I meant of course J. S. Cooper s Curse of Agade (a book one can find at second-hand booksellers for an obscene price ; of Cagni [1969] and Wilcke there is no
              Message 6 of 22 , Sep 26, 2007
                I meant of course J. S. Cooper's Curse of Agade (a book one can find at second-hand booksellers for an obscene price ; of Cagni [1969] and Wilcke there is no used copy).

                J.-F. Nardelli

                A great idea too would be for a publisher in the reprinting business, like Olms, to give us a copy of several exemplary editions of major texts, now very scarce, such as Cagni's Erra, Wilcke's Lugalbanda or Copper's Curse of Agade, each of which offers a major commentary.

                J.-F. Nardelli


                [Non-text portions of this message have been removed]
              • Groups
                J.-F. Nartdelli requested:
                Message 7 of 22 , Sep 26, 2007
                  J.-F. Nartdelli requested:

                  << A great idea too would be for a publisher in the reprinting business,
                  like Olms, to give us a copy of several exemplary editions of major texts,
                  now very scarce, such as Cagni's Erra, Wilcke's Lugalbanda or Copper's Curse
                  of Agade, each of which offers a major commentary. >>

                  Unfortunately all three books are very much still in copyright. I doubt that
                  the effort needed to secure the necessary permission would be justified, but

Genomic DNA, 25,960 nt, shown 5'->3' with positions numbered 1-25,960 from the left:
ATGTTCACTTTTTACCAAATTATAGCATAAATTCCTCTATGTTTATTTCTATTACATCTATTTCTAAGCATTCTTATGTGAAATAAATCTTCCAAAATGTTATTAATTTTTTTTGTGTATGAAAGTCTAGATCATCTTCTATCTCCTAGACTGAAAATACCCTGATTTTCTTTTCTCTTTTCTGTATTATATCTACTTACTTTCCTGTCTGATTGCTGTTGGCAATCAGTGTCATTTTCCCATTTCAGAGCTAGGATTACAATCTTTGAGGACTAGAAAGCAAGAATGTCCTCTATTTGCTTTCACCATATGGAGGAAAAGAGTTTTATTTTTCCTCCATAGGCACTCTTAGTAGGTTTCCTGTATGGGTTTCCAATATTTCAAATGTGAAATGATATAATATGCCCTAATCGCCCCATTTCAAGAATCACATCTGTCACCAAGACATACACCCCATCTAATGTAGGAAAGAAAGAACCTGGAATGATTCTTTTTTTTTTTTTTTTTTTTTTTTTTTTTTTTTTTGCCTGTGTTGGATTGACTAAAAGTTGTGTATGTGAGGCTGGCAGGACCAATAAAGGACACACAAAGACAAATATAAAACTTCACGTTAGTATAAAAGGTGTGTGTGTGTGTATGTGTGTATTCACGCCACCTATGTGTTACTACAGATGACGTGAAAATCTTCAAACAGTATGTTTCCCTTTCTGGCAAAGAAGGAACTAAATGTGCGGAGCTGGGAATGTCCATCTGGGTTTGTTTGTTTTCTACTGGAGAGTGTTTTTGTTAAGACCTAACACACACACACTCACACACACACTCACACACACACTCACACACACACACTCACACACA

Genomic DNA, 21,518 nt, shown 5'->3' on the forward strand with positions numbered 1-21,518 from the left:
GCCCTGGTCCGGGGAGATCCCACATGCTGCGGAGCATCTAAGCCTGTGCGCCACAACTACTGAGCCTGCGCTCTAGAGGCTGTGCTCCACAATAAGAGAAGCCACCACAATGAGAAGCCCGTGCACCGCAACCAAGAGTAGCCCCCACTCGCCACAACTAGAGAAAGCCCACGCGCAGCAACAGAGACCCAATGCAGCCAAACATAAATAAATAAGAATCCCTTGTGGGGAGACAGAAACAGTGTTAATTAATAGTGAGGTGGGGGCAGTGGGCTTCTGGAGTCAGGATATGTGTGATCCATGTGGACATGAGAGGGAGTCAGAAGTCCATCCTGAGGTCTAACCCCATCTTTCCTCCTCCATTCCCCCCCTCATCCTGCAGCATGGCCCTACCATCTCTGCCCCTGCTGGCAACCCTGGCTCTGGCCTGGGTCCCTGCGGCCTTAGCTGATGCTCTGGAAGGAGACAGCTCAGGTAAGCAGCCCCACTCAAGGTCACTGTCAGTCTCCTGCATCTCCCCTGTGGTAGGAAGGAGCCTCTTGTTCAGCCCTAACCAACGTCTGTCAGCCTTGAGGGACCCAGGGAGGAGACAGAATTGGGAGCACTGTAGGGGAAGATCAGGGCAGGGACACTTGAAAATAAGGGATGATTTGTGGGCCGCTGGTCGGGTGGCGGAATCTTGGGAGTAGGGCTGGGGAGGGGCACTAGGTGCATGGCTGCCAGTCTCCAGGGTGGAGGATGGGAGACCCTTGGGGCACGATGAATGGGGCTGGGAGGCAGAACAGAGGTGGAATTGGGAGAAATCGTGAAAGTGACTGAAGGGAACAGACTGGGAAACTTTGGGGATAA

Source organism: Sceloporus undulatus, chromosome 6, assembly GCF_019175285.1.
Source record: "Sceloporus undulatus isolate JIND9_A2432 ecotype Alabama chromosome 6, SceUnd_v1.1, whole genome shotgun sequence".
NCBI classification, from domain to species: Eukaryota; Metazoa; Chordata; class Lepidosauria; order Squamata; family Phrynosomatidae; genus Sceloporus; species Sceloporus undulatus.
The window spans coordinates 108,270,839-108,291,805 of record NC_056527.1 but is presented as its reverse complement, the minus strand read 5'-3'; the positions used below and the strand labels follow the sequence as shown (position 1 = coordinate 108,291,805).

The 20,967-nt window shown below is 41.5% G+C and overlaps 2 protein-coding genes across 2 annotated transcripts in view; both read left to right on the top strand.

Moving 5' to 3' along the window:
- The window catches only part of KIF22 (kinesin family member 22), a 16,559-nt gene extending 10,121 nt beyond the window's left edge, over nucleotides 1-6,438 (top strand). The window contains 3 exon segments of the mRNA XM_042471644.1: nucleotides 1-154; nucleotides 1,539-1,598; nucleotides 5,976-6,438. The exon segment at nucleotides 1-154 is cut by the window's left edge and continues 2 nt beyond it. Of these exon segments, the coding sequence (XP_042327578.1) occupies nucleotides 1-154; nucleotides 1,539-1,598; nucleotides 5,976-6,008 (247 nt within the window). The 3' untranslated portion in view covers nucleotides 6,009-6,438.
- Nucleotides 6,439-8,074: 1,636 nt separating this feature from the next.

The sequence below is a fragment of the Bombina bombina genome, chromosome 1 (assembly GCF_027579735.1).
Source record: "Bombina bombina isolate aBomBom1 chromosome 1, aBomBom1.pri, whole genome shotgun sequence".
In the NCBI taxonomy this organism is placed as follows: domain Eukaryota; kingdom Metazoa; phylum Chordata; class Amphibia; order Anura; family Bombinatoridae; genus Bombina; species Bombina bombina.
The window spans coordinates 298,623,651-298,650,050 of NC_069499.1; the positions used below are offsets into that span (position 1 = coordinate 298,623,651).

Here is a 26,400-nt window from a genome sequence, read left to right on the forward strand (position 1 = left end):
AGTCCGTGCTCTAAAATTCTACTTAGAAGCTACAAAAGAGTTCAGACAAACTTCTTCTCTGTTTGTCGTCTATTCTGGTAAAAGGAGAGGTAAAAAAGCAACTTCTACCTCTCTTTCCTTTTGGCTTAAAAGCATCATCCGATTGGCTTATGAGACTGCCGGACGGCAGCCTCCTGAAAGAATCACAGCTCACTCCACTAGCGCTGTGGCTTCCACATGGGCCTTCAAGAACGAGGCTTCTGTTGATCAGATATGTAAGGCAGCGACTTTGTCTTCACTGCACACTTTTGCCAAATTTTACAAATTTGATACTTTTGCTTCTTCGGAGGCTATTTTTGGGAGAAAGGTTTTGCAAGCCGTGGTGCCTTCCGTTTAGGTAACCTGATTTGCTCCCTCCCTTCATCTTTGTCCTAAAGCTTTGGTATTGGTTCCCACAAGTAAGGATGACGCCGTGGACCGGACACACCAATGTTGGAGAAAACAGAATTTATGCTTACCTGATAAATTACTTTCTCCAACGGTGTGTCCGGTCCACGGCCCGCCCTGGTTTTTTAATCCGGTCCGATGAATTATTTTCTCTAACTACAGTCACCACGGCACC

will make enquiries.

                  Brian Yare
                  Yare Egyptology
                  http://www.yare.org/egypt
                • victor avigdor hurowitz
                  In all this discussion, we forgot an extremely important anthology, Ben Foster s Before the Muses, now in its third expanded and revised addition. It s a
                  Message 8 of 22 , Sep 26, 2007
                    In all this discussion, we forgot an extremely important anthology, Ben
                    Foster's Before the Muses, now in its third expanded and revised
                    addition. It's a wonderful collection of literary texts, but includes two
                    items whose literary flavour and nature are often overlooked because of
                    their content - the prologue and epilogue of Inu Anum Sirum (CH) and
                    Sargon's 8th campaign. Also, each item comes with an up to date
                    bibliography and there are also some glosses throughout of a philological